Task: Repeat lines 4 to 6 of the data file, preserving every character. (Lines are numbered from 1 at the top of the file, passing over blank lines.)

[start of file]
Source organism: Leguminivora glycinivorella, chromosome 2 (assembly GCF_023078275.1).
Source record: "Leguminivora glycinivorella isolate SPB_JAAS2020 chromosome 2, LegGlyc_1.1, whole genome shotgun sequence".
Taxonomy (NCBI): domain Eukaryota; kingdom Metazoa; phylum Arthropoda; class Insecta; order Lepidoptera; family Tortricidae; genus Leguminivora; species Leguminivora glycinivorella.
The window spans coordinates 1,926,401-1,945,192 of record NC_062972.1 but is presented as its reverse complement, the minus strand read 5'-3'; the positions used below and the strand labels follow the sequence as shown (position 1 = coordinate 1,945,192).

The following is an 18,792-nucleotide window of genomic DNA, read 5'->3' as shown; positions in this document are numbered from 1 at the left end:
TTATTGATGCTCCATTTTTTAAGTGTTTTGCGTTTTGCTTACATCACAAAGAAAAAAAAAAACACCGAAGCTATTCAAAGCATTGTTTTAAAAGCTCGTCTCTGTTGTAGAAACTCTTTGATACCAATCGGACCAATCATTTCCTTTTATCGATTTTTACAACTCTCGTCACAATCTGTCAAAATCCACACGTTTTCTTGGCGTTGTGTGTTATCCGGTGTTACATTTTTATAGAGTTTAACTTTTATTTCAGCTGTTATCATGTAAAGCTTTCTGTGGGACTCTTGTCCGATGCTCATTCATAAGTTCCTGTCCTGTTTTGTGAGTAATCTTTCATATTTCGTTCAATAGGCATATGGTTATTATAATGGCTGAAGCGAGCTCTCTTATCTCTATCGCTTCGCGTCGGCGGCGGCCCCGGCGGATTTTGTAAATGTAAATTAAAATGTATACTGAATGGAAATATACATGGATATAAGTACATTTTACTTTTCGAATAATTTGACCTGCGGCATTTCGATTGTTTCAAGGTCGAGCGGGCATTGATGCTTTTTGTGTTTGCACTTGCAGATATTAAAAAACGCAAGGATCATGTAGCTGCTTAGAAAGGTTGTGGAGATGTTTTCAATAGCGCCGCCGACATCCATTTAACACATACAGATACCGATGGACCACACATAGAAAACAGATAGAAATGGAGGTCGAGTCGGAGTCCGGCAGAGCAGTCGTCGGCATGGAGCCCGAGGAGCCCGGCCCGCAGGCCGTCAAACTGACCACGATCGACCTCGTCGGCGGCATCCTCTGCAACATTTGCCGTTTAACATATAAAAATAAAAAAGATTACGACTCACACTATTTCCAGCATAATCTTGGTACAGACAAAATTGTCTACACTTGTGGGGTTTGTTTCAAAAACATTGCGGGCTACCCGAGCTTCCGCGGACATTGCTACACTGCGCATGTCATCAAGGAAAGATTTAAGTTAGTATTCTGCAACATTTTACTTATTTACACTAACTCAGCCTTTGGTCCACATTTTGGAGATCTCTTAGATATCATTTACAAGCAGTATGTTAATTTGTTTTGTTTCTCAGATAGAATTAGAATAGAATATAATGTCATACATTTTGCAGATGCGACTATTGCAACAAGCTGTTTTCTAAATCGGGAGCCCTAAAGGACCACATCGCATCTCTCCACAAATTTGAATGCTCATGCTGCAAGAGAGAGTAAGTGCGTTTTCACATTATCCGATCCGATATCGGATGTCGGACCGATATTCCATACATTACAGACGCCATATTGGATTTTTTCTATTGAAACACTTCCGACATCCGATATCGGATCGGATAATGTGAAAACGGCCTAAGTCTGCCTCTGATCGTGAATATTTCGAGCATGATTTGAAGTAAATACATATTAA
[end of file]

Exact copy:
The window spans coordinates 1,926,401-1,945,192 of record NC_062972.1 but is presented as its reverse complement, the minus strand read 5'-3'; the positions used below and the strand labels follow the sequence as shown (position 1 = coordinate 1,945,192).

The following is an 18,792-nucleotide window of genomic DNA, read 5'->3' as shown; positions in this document are numbered from 1 at the left end:
TTATTGATGCTCCATTTTTTAAGTGTTTTGCGTTTTGCTTACATCACAAAGAAAAAAAAAAACACCGAAGCTATTCAAAGCATTGTTTTAAAAGCTCGTCTCTGTTGTAGAAACTCTTTGATACCAATCGGACCAATCATTTCCTTTTATCGATTTTTACAACTCTCGTCACAATCTGTCAAAATCCACACGTTTTCTTGGCGTTGTGTGTTATCCGGTGTTACATTTTTATAGAGTTTAACTTTTATTTCAGCTGTTATCATGTAAAGCTTTCTGTGGGACTCTTGTCCGATGCTCATTCATAAGTTCCTGTCCTGTTTTGTGAGTAATCTTTCATATTTCGTTCAATAGGCATATGGTTATTATAATGGCTGAAGCGAGCTCTCTTATCTCTATCGCTTCGCGTCGGCGGCGGCCCCGGCGGATTTTGTAAATGTAAATTAAAATGTATACTGAATGGAAATATACATGGATATAAGTACATTTTACTTTTCGAATAATTTGACCTGCGGCATTTCGATTGTTTCAAGGTCGAGCGGGCATTGATGCTTTTTGTGTTTGCACTTGCAGATATTAAAAAACGCAAGGATCATGTAGCTGCTTAGAAAGGTTGTGGAGATGTTTTCAATAGCGCCGCCGACATCCATTTAACACATACAGATACCGATGGACCACACATAGAAAACAGATAGAAATGGAGGTCGAGTCGGAGTCCGGCAGAGCAGTCGTCGGCATGGAGCCCGAGGAGCCCGGCCCGCAGGCCGTCAAACTGACCACGATCGACCTCGTCGGCGGCATCCTCTGCAACATTTGCCGTTTAACATATAAAAATAAAAAAGATTACGACTCACACTATTTCCAGCATAATCTTGGTACAGACAAAATTGTCTACACTTGTGGGGTTTGTTTCAAAAACATTGCGGGCTACCCGAGCTTCCGCGGACATTGCTACACTGCGCATGTCATCAAGGAAAGATTTAAGTTAGTATTCTGCAACATTTTACTTATTTACACTAACTCAGCCTTTGGTCCACATTTTGGAGATCTCTTAGATATCATTTACAAGCAGTATGTTAATTTGTTTTGTTTCTCAGATAGAATTAGAATAGAATATAATGTCATACATTTTGCAGATGCGACTATTGCAACAAGCTGTTTTCTAAATCGGGAGCCCTAAAGGACCACATCGCATCTCTCCACAAATTTGAATGCTCATGCTGCAAGAGAGAGTAAGTGCGTTTTCACATTATCCGATCCGATATCGGATGTCGGACCGATATTCCATACATTACAGACGCCATATTGGATTTTTTCTATTGAAACACTTCCGACATCCGATATCGGATCGGATAATGTGAAAACGGCCTAAGTCTGCCTCTGATCGTGAATATTTCGAGCATGATTTGAAGTAAATACATATTAA